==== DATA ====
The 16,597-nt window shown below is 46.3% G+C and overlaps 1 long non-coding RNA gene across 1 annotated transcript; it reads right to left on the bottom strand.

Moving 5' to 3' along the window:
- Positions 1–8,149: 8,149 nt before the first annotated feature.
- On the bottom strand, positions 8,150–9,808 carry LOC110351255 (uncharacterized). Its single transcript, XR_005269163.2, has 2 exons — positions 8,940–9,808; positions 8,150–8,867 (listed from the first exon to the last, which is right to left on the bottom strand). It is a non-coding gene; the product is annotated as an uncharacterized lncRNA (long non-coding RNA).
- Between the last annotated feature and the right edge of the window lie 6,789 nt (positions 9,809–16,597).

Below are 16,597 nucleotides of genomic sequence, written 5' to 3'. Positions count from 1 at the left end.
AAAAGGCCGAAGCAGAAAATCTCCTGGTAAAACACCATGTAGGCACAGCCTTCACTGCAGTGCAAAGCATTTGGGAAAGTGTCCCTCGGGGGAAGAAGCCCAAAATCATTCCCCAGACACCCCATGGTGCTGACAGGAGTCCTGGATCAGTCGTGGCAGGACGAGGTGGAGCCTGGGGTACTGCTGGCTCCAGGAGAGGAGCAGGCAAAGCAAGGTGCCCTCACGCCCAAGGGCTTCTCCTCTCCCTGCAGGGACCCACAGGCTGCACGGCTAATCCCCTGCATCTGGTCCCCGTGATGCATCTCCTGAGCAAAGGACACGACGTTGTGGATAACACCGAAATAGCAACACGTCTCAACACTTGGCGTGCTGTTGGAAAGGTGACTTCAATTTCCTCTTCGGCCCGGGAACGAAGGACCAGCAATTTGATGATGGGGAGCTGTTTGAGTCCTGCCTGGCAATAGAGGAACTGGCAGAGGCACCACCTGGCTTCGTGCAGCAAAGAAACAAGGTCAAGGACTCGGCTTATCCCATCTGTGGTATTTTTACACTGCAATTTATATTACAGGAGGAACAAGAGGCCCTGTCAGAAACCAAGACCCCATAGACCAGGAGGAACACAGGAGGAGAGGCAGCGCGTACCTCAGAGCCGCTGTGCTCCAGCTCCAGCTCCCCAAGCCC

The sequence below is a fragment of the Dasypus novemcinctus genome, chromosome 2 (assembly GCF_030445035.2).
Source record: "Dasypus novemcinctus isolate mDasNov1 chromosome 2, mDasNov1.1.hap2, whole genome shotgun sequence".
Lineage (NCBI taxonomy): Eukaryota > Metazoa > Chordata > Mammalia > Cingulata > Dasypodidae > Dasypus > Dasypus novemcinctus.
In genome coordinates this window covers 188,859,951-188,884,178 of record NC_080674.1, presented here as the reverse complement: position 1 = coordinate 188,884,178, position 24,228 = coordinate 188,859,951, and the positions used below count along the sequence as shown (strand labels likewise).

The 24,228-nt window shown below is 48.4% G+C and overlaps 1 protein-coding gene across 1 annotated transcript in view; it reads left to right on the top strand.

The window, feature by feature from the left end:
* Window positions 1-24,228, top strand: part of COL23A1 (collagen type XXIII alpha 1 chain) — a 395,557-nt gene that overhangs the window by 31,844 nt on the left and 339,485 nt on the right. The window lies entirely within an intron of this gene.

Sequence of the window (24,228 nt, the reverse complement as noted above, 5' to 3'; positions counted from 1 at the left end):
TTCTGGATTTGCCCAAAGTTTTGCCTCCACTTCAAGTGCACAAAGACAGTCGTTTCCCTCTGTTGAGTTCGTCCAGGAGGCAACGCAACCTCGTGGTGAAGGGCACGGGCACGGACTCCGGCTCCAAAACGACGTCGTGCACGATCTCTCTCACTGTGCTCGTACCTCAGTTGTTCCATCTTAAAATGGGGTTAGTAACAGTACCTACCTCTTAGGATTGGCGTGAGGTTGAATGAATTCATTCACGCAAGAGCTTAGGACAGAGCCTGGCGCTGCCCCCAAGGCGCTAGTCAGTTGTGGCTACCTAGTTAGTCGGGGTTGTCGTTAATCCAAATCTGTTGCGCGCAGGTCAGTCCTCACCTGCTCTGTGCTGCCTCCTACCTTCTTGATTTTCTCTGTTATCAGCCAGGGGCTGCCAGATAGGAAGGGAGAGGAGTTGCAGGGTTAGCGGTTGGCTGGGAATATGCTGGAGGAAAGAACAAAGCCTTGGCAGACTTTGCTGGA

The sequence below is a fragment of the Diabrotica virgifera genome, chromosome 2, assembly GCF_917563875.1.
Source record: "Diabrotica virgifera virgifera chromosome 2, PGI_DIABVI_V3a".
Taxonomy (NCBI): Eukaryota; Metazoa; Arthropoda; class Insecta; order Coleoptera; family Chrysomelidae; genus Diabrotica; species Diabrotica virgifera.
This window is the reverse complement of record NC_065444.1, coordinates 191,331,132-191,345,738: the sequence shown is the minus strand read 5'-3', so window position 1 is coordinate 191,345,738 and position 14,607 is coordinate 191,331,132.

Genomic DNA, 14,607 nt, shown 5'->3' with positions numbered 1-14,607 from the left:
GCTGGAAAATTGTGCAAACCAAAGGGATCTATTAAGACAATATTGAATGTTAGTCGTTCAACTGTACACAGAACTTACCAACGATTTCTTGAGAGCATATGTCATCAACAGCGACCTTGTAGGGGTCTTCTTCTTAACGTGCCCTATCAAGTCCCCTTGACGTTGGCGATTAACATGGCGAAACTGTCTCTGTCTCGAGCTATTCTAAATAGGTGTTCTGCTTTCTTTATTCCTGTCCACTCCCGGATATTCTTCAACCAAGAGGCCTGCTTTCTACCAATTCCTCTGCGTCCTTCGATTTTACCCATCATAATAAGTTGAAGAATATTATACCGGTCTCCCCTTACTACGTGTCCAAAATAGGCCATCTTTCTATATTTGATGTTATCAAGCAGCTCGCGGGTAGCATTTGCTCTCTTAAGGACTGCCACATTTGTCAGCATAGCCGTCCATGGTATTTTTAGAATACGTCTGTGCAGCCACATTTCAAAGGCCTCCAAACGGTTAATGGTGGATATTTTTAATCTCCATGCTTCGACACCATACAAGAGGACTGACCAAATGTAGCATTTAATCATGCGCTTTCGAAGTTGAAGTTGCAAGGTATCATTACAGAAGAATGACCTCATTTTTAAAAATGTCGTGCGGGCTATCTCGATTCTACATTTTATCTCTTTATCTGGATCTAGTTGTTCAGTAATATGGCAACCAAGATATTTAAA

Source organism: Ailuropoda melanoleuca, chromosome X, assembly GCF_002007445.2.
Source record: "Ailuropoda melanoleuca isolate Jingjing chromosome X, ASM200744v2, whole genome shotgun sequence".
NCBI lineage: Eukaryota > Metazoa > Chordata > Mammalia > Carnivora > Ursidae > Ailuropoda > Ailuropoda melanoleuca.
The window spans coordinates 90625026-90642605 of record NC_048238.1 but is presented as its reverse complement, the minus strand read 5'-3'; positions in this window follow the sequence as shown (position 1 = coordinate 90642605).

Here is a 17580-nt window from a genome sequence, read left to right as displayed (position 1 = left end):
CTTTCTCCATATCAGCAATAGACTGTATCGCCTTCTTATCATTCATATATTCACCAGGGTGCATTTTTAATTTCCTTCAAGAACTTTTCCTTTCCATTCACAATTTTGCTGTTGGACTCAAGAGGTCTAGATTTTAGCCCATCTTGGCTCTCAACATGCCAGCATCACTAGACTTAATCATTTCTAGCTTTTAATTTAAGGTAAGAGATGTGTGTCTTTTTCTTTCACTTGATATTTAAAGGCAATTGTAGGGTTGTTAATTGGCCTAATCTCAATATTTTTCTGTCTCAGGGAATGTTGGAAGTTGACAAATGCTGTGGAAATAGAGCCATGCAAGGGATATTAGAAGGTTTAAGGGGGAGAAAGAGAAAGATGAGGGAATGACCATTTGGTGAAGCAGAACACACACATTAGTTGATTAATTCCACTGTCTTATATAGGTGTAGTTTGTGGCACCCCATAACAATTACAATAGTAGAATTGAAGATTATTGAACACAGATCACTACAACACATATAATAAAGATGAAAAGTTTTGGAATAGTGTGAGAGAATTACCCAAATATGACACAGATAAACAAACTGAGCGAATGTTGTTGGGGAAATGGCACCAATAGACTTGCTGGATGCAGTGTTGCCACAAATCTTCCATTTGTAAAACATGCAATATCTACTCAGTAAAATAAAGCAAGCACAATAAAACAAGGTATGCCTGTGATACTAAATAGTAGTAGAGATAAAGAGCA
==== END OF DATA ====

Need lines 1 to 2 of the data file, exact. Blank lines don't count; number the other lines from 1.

The 16,597-nt window shown below is 46.3% G+C and overlaps 1 long non-coding RNA gene across 1 annotated transcript; it reads right to left on the bottom strand.

Moving 5' to 3' along the window: